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Introduction to Kirkpatrick's Investment and Trading Strategies: Tools and Techniques for Profitable Trend Following

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Charles D. Kirkpatrick explains the only way that the uninformed, disconnected, otherwise busy, time-limited, poorly financed, stock market outsider can still compete with the “big boys.”
This chapter is from the book

I write this book to describe and test the concepts I use in my favorite investment and trading strategies. These concepts are not new by themselves but are newly applied to these strategies and should become the basis for the honest study of all stock-picking methods. I use the walk-forward method of optimizing all strategies as this is to me the best and most realistic means of testing and analyzing an algorithmic system. More about the specifics of these concepts and how they work follows in the succeeding chapters as I progress through the particulars of these systems. I explain what I believe to be the only way that the uninformed, disconnected, otherwise busy, time-limited, poorly financed, stock market outsider can still compete with the “big boys.”

Discretionary Versus Algorithmic Trading or Investing

Discretionary investing occurs when all decisions are made by the investor. Success is rare and depends on knowledge, expertise, quick decision making, and the ability to master emotions, biases, and mood. Most people lose money in investing because they act on rumor, advice, intuition, hunch, incorrect information, poor judgment, or any number of other inputs into their investment decisions. There are very successful discretionary investors, such as Warren Buffett, George Soros, Paul Tudor Jones, and T. Boone Pickens. You and I are not in this class. We need help and discipline as well as the ability to determine when to buy and sell. The psyche of these billionaires is hard-wired to select and to time investments. Most people are lacking in this ability; that is why they consistently lose money and are forced out of the markets with losses. Even many so-called professionals are unable to invest successfully. The poor performance of most professionally run mutual funds and pension funds demonstrates this universal shortcoming. So how do you and I survive in the trading markets when we don’t have intrinsic discretionary investment ability?

The answer has been around for many years but only recently available in an easily applicable form. Robert Pardo (2008)1 argues, and I tend to agree, that two events have occurred in markets in the past 20 years that can help the outsider. One is the expansion of markets to include financial derivatives. Financial derivatives, those financial instruments that derive their value from another security, provide hedging and speculation in large, liquid markets that only recently have become available to the average investor. Second, Pardo argues, is the availability of cheap, fast computing power. None of the data testing done in this book would have been available to you or me 20 years ago. The ability to rapidly calculate large amounts of data has made it possible to test theories of investment that had long been simply passed down from trader to trader, investor to investor. I add a third event to the list: the ability to execute a buy or sell order inexpensively, efficiently, and rapidly. Electronic exchanges have changed the entire investment field: The old, stodgy investment manager calling his broker to execute an order is an event of the distant past.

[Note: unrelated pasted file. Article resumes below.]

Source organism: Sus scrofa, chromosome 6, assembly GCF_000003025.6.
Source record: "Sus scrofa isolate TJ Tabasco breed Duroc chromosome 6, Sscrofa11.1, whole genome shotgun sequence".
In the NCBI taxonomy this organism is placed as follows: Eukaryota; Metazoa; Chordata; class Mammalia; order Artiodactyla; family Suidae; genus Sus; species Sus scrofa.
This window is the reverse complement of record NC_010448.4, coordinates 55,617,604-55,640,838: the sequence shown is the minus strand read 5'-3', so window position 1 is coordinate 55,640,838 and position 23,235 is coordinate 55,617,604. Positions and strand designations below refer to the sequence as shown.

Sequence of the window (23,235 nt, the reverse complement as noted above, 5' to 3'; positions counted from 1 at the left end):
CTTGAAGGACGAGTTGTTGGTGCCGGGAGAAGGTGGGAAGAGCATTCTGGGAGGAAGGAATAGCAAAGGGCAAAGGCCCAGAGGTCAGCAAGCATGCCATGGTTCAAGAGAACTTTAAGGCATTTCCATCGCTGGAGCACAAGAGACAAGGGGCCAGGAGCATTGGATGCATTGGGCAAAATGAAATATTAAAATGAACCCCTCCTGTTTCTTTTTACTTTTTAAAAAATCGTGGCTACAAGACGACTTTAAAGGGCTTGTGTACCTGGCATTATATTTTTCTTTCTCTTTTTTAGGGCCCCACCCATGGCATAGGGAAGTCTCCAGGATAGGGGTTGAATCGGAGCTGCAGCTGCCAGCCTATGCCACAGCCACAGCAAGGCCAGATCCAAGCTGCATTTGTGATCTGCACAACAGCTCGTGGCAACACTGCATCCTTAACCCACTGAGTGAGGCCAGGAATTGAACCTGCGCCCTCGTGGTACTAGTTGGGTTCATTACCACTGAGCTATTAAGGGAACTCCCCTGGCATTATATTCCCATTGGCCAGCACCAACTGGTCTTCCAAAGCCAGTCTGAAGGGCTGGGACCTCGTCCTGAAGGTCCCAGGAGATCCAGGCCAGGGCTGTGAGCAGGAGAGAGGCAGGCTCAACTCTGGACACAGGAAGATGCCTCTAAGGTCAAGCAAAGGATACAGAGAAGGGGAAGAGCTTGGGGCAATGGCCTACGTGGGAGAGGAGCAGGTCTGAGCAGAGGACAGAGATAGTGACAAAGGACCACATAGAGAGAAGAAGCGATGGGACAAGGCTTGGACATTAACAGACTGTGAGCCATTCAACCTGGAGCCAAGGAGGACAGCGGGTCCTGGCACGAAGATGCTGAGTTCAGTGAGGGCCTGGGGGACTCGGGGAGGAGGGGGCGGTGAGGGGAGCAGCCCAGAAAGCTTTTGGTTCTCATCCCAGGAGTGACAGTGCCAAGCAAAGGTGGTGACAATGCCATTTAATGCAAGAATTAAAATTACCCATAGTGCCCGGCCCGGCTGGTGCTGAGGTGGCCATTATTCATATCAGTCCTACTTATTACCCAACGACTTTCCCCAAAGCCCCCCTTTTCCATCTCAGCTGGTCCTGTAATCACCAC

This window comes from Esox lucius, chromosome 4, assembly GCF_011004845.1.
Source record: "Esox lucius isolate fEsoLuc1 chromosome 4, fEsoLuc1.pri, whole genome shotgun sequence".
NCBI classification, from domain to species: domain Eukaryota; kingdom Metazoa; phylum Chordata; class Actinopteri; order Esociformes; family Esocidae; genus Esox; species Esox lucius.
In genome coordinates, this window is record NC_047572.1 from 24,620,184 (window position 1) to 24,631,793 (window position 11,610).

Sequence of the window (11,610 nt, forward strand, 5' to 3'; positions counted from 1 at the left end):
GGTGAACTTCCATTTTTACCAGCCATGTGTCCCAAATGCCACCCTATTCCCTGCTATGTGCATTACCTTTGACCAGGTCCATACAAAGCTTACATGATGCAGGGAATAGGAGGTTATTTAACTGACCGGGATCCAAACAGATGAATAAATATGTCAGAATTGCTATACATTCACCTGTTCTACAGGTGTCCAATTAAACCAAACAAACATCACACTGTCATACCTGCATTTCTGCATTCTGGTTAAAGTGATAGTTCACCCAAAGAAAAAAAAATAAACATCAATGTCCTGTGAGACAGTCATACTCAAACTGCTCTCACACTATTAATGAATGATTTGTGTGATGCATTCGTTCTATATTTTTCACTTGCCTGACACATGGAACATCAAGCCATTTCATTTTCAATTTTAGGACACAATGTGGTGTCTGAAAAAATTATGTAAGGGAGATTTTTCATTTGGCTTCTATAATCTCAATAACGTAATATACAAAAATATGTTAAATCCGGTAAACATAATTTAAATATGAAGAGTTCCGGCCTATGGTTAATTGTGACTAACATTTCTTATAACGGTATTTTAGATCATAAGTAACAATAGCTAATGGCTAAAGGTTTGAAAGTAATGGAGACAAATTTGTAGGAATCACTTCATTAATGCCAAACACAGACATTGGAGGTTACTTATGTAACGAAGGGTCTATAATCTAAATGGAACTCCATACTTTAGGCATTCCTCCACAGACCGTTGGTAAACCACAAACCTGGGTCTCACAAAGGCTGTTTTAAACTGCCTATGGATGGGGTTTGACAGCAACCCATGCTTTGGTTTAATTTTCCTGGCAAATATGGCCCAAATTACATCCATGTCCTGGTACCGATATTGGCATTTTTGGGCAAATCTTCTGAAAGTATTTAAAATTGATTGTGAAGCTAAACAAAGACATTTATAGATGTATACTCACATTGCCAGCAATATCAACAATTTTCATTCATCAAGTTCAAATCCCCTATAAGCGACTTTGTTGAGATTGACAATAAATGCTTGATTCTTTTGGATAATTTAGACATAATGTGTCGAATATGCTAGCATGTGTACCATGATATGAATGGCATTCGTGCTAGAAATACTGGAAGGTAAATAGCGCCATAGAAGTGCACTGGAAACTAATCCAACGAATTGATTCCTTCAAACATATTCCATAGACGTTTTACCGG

These character changes in the markets and speedier ancillary facilities have made it possible to develop investment systems that can be proven statistically and operated almost mechanically. These systems are called algorithmic systems because they are nondiscretionary and operate solely on an algorithm or series of algorithms invented for the specific purpose of profiting in the marketplace. By using proven mechanical strategies that don’t require the expertise and knowledge of successful discretionary investors, algorithms circumvent the intrinsic human inability to profit in the markets.

However, algorithmic trading requires strict sets of well-defined rules. Even when a system is tested and perfected, the investor can still become discouraged, bored, unhappy with the immediate results, or bothered by drawdowns to such a point that he will abandon the successful system and thus lose whatever advantage he had derived from it. This is human nature, a nature not compatible with trading markets. Therefore, even though an algorithmic system can be developed, optimized, and tested in multiple ways, the user still has the impulse to abandon it. So, to be successful in algorithmic systems, not only must the investor or trader spend time and mental power to develop and test the system, but he must also have the willpower, discipline, and patience not to waver from it.

This book demonstrates and explains algorithmic systems for both investment and for trading. It uses specific rules to enter and exit individual stocks. These rules are derived from statistical methods of optimization that give a better-than-even chance of success, a definite edge, in the marketplace. No system is perfect or without losses, of course, but these limitations are understood and have been taken into consideration and study. The final algorithms in this book are as accurate and profitable as possible under present methods of backtesting. Ask yourself if your personal method has produced the same performance results as these systems. If it has, then you are in the same exalted league as the masters I mentioned previously, and you can throw this book away.

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